"Beginning with the first aisle, the girls may go to the cloak room and hang up their hats," announced Miss Mason, just as if Meg had spoken aloud. "Then after all the girls have returned, the boys may go, aisle by aisle. And I want no whispering or unnecessary delay."

Before the last of the boys had found a hook for his cap, clang! went the gong again and a piano some distance away sounded a lively march.

"Stand!" said Miss Mason. "Margaret, you may lead the line. Come here." Meg stood quietly.

"Margaret Blossom!" and this time Miss Mason's voice sounded impatient. "Is the child dreaming? You're holding back the whole room."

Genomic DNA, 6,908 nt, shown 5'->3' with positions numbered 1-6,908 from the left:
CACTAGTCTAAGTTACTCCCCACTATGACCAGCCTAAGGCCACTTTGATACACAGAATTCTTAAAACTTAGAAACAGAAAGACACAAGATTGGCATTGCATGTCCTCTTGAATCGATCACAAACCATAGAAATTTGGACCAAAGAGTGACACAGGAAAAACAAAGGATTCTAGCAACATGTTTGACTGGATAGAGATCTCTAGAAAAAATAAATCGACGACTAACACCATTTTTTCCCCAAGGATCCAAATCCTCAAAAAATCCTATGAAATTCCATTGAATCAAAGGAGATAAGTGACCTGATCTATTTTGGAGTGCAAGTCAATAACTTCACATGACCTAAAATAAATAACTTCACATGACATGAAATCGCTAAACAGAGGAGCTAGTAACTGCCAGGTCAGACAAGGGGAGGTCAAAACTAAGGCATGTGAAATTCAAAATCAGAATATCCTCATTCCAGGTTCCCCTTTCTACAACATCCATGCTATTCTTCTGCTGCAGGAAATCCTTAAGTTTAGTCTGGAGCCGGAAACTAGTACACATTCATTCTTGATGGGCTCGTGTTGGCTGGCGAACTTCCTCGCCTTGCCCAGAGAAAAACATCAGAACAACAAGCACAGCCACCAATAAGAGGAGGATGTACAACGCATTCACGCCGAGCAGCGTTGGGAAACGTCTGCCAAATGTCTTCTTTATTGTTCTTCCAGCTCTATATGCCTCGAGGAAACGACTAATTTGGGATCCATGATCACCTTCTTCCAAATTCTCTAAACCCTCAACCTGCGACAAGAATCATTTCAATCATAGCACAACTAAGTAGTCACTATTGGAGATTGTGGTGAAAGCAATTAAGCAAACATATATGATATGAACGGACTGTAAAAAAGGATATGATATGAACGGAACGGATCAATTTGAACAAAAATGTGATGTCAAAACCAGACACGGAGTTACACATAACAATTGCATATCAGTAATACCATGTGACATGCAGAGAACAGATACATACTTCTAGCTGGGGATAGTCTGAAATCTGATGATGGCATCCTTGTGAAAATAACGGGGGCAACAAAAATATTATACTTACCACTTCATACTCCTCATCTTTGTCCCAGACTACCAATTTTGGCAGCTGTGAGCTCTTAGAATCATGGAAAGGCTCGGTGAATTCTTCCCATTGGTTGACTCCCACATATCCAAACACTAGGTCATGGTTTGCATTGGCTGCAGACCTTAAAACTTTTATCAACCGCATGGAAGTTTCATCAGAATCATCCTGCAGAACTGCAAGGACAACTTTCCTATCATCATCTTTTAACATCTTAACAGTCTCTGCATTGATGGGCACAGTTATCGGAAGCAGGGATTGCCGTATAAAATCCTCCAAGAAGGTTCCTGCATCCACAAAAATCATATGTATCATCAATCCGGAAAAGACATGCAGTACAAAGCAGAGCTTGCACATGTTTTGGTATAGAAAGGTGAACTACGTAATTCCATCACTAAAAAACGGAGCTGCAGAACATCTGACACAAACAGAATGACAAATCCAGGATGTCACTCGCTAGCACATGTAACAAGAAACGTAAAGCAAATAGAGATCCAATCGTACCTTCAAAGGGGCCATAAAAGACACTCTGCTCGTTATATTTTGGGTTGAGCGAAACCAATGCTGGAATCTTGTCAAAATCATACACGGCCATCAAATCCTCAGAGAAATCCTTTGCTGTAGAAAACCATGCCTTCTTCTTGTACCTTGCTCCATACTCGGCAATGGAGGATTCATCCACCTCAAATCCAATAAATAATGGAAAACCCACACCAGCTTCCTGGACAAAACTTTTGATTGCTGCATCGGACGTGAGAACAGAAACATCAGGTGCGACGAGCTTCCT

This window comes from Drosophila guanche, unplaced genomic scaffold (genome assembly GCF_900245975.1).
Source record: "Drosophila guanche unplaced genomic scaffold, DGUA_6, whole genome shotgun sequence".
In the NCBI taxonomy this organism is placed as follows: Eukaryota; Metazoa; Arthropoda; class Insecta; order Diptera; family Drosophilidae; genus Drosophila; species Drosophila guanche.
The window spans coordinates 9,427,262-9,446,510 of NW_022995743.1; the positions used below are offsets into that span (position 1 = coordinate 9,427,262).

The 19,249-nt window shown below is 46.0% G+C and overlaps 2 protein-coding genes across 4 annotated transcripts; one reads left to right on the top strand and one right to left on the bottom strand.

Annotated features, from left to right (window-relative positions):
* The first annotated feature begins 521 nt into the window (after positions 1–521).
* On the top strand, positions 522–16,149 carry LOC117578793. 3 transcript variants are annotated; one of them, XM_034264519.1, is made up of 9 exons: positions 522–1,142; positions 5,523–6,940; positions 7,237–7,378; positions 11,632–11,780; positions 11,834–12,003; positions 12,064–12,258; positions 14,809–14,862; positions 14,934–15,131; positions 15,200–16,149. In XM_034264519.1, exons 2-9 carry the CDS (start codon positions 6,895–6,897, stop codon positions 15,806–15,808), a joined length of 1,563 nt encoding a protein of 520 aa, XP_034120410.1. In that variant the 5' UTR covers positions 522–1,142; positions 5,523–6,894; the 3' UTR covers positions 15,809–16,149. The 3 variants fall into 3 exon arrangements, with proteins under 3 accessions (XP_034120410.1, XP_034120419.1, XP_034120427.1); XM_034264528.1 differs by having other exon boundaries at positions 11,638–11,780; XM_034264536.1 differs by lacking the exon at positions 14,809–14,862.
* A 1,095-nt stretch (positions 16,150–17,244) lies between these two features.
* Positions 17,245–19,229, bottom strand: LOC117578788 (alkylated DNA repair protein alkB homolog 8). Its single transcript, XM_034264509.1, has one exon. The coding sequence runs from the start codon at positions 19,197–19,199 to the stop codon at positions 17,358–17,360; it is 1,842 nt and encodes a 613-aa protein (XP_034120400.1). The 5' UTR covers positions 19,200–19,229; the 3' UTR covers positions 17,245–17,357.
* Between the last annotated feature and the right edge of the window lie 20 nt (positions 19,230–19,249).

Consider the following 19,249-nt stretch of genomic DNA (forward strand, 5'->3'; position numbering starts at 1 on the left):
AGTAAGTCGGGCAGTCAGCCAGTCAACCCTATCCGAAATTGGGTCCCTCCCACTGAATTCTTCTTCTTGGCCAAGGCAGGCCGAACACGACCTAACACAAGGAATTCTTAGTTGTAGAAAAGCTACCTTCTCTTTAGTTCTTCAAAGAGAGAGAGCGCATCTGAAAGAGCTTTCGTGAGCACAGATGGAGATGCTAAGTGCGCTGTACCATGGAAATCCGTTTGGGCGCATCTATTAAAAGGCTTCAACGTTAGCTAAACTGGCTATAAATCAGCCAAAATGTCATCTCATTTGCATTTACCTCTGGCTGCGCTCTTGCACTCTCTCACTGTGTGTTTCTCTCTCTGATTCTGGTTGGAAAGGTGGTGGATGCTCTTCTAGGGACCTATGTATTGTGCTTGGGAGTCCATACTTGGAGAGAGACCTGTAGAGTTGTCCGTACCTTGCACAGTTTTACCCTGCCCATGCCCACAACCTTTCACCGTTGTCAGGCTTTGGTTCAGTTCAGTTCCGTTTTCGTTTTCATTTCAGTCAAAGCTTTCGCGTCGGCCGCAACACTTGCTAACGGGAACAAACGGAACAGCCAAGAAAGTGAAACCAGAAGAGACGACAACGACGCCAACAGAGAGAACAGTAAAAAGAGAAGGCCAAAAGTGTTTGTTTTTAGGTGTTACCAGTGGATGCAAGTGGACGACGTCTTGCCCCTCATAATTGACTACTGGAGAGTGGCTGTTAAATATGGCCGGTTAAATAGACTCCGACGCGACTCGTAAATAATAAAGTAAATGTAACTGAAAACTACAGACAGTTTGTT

Meg blushed and came forward hastily. To tell the truth, she had not realized that Miss Mason was speaking to her—the unfamiliar "Margaret" bewildered her.

"Take your place here," commanded Miss Mason, pushing her gently into a place in the doorway. "And when you see the last child leave that room opposite, wheel in after her and follow to the auditorium."

Meg looked around for Bobby. He was near the end of the long line that had formed around the sides of the room, and when he caught his sister's eye he grinned and nodded encouragingly to her.

"You'll do all right," he seemed to say.



A little girl in a checked gingham dress was at the end of the line of children who marched out from the room across the hall, and, obedient to a look from Miss Mason, Meg followed her. Down the corridor, up three steps and into a round, light room they marched, the piano tinkling steadily. Meg saw now that it was on the platform, and, goodness! the player was a small girl who didn't look much older than Meg herself.